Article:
Some students memorise quickly and easily, others take longer and are less secure under stress. These techniques are like buying security features for the home: the more you have, the safer you feel. I have had students who realise they need them only after they have been in trouble. Use those that help you, and leave the rest (how we memorise is highly individual). Young children will memorise much more naturally than adults, and it would be better not to interfere with this natural process until necessary.

Even if one chooses not the play from memory in the end, using these techniques means that the music is known on deeper levels than could ever happen from repeated readings.

J. Roberts, G Guertin, eds., Glenn Gould Selected Letters (Toronto: OUP, 1992), 52.
A. Marcus, Great Pianists Speak with Adele Marcus (Neptune: Paganiniana, 1979), 11-12.
A. Cortot, ed., Chopin: Twelve Studies, op. 10. (Paris: Salabert, 1957), 8.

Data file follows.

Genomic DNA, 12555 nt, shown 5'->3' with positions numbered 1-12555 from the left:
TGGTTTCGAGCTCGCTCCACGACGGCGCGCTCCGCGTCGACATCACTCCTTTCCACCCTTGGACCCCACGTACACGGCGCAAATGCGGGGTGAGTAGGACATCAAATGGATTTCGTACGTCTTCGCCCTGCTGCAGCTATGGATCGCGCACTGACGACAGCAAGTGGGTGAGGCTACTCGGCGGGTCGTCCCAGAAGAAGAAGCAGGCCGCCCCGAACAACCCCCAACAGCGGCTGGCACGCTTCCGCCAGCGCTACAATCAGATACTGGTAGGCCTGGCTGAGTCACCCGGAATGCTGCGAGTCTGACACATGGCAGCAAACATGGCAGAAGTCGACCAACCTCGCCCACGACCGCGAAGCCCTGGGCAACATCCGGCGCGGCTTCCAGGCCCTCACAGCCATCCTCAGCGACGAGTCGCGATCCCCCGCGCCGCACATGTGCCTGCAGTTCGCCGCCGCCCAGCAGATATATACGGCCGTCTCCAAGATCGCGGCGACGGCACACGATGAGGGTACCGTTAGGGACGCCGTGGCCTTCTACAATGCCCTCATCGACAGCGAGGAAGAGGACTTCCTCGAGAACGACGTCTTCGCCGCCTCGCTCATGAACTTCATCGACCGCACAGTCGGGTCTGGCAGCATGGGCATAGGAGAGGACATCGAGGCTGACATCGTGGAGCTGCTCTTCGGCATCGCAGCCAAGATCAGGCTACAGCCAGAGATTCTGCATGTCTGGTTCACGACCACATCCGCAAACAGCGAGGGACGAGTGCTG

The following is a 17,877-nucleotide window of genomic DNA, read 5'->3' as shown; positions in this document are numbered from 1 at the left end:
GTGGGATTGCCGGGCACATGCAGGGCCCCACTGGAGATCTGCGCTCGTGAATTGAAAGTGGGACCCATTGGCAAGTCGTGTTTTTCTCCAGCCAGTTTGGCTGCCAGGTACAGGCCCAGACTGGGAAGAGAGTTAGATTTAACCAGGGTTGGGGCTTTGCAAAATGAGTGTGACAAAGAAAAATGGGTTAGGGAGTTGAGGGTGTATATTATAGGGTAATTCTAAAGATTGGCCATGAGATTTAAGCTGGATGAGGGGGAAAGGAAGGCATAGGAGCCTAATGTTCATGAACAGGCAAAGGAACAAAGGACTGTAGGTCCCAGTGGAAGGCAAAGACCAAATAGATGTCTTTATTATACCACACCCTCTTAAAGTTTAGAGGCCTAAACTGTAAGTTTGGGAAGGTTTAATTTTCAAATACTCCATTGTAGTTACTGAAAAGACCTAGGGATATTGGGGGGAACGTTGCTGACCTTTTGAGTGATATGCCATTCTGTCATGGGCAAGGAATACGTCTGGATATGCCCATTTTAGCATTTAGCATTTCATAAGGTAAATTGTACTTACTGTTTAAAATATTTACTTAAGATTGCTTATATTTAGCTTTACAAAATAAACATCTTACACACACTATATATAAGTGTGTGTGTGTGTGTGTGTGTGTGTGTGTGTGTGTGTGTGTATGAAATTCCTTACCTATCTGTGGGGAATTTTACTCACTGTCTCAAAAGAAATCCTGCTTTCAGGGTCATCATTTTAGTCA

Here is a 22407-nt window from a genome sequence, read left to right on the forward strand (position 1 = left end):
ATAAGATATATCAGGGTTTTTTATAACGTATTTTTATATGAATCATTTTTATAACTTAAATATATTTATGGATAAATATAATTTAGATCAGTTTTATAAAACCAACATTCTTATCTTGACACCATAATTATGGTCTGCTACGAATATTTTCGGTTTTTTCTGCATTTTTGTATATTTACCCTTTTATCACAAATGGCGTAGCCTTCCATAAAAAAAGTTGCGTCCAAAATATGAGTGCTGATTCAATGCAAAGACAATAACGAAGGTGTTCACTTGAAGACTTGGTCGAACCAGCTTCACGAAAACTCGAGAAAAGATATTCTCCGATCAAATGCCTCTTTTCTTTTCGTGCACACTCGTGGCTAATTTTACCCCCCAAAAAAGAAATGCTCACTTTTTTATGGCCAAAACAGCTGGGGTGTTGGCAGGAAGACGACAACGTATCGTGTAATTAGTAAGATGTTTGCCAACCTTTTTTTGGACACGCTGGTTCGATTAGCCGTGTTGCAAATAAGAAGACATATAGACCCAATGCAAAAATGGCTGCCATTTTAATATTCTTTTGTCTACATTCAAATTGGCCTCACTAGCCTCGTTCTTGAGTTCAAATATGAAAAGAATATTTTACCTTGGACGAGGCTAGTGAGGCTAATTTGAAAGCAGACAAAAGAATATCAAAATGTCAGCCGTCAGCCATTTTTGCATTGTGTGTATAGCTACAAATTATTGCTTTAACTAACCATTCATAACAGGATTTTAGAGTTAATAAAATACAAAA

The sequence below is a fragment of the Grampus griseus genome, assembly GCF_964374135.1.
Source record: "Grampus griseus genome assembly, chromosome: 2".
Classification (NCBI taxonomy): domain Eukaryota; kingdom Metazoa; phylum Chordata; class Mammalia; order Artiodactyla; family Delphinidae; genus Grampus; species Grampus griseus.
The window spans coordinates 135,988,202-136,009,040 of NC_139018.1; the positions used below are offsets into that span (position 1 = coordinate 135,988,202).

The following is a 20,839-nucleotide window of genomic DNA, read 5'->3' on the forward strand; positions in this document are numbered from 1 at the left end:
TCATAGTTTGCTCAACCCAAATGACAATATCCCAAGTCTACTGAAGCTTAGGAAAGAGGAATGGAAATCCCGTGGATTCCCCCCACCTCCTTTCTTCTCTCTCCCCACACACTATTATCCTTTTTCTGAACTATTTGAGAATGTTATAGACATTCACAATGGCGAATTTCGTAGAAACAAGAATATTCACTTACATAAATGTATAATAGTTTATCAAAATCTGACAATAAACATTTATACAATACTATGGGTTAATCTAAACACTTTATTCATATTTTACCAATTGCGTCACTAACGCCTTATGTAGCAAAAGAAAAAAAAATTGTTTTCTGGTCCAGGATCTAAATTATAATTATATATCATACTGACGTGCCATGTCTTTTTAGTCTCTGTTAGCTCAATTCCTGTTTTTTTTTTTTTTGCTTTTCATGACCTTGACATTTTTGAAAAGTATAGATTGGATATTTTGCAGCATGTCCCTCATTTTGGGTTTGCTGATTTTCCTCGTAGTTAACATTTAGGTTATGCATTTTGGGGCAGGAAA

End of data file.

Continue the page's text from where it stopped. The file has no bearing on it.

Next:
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Slow practising: techniques, processes and strategies
by Graham Fitch

Most writers on piano playing confine themselves to an often exhaustive analysis of technique, their particular physical approach to the instrument, and how to train this. Surprisingly few have spoken about the nuts and bolts of practising, those processes and strategies that might be called ‘techniques of learning’. This article attempts to take one aspect of practising universally acknowledged as a cornerstone of our day-to-day routine - slow practising – and to look into when and how it might be applied.

As teachers, we always hear the results of rushed or ineffective practising. It is human nature, especially for the younger student, to want to play through pieces rather than summon the effort to practise; to spend rather than to invest. So often when I ask a student to demonstrate his/her slow practice tempo, it is rarely slow enough, usually just a grudging nod in that direction. As to an appropriate tempo for slow practising, I can do no better than to quote a paragraph from Abram Chasins’ inspiring book ‘Speaking of Pianists’,1 the part where he recalls a time with Rachmaninov: